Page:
They say truth is stranger than fiction, and I am starting to wonder if “they” are on to something. In my novel “Dreams Defiled”, one part of the plot involved one of the protagonists put into one of the most powerful governing positions on the planet, and of course part of the story involves how she fell from that position. One of her problems was she wanted to get things done, but she did not bother too deeply about building the necessary political links to get things done. She was her own woman. Sound familiar, other than the gender? There were two major differences, though, between her and Trump: she had no ego, and she restricted herself to simply doing. One of the criticisms of her was she did not pay enough attention to her public image.

Which gets me to the James Comey sacking. Look at the uproar, especially from the Democrat politicians that not so long ago were baying for Comey’s blood. Now as far as I am aware, there was nothing illegal about Comey’s sacking. As far as I can make out, major appointments in government agencies in the US are political. However, in my view, Trump showed serious failings in the way he presented this accomplishment. In my opinion, this is an example of when less is more. My recommendation is that Trump should have announced something like this: “I recently sacked General Flynn because he made statements that he admitted misled the Vice-President. James Comey admitted giving misleading evidence to Congress, even though under oath, and the Director of the FBI, above all else, must follow the highest standards of legal procedure. Therefore I have no option but to also sack James Comey. If Flynn does not get the benefit of any mistake, neither does Comey.” After that, say nothing. But instead, Trump and associates gave out a strange mixture of various explanations. What Trump needs more than anything else, in my opinion, is a strong disciplinarian as Chief of Staff, who will tell people, including Trump, when to shut up, and when they are speaking, make sure what they are saying is self-consistent.

So, what follows? People are claiming Trump did that to shut down the investigations into his Russian connections. I doubt that, but if he did he was wasting political power. One of the pieces of advice my fictional protagonist was given is that when put into a very high position you are given a bag of power. The more you use it yourself, the more that power gets depleted. The more you can get others to do what you want done, the fuller that bag becomes. I think that is good advice for Trump. (If you take it, Donald, an acknowledgement would be gratefully received.) As for the investigation, surely nobody thinks Comey was investigating personally? At the Director level, his job would be to ensure that his immediate underlings were ensuring major projects were being carried out, and making sure the political reporting was appropriate. The actual investigation would be done several levels lower, and that will not stop. In fact it is probably out of the hands of the FBI now that an ex-director of the FBI has been appointed as a special Counsel toinvestigate whether there was cololusion.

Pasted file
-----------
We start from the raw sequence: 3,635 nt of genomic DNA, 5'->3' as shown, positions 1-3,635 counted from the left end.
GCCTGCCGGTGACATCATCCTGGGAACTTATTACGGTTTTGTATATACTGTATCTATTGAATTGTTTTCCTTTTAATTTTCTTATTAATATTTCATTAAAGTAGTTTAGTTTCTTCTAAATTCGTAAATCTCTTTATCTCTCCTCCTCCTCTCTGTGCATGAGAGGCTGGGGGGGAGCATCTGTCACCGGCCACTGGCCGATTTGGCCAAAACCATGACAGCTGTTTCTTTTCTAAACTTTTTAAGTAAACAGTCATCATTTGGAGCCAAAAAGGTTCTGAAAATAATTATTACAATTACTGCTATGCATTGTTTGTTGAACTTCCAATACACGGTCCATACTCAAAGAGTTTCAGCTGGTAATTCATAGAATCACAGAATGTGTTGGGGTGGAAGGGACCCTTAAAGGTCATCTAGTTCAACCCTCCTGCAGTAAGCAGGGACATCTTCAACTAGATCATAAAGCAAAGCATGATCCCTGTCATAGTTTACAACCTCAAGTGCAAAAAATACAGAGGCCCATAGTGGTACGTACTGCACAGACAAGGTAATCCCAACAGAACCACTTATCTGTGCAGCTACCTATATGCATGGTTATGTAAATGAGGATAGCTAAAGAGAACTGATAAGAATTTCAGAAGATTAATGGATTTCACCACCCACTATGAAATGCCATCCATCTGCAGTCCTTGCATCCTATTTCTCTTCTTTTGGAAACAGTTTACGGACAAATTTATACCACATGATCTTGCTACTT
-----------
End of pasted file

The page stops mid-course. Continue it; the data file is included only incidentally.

Following that, there was the tweet where Trump seemingly threatened Comey if he went public. That was appalling, and, for that matter, stupid. Much better would have been for Trump to have reminded Comey (publicly) that his employment contract included confidentiality clauses, and he would expect those to be honoured. Yep, more advice: stop tweeting. It does you no good at all.

Not that it stops there. As expected, Comey took hand-written notes of a discussion with Trump, and these have been leaked to the NY Times. In this, Comey was apparently “asked” if he could put the investigation into Flynn to bed. The significance of that depends on what “asked” actually means. Trump would be out of bounds to order the investigation to stop, but it is not necessarily wrong to ask Comey to hurry up and get to a conclusion. The FBI must only investigate crime, not political “appropriateness”. Meanwhile, how come the FBI is leaking a Director’s confidential notes? That itself is a crime, so who is investigating?

Then, even more bizarrely, the Washington Post, using an anonymous source, claims Trump gave the Russian Sergei Lavrov classified information about ISIS, specifically about ISIS preparing to attack aviation using laptop computers, presumably modified to contain explosive. National Security Advisor General H R McMaster denied anything classified was discussed. My first response to this is that Trump has recently banned laptop computers from being taken on board aircraft destined for the US, so that is hardly secret. But wait, there’s more! Seemingly the Democrats have finally realized that maybe the information was not that confidential, so Nancy Pelosi went on the attack and said Trump had no right to give the Russians information, even if it were in the public domain. I suppose there is something in that; the news media is so full of fake news and political speculation, why give the Russians clues as to what is true? Of course it may have eluded the baying horde that Russia and the US are supposed to be fighting ISIS, not each other. However, now there is more still: the information was not Trump’s to give – it belonged to Israel. Presumably it is better to kill some Russians than get the ownership rights wrong.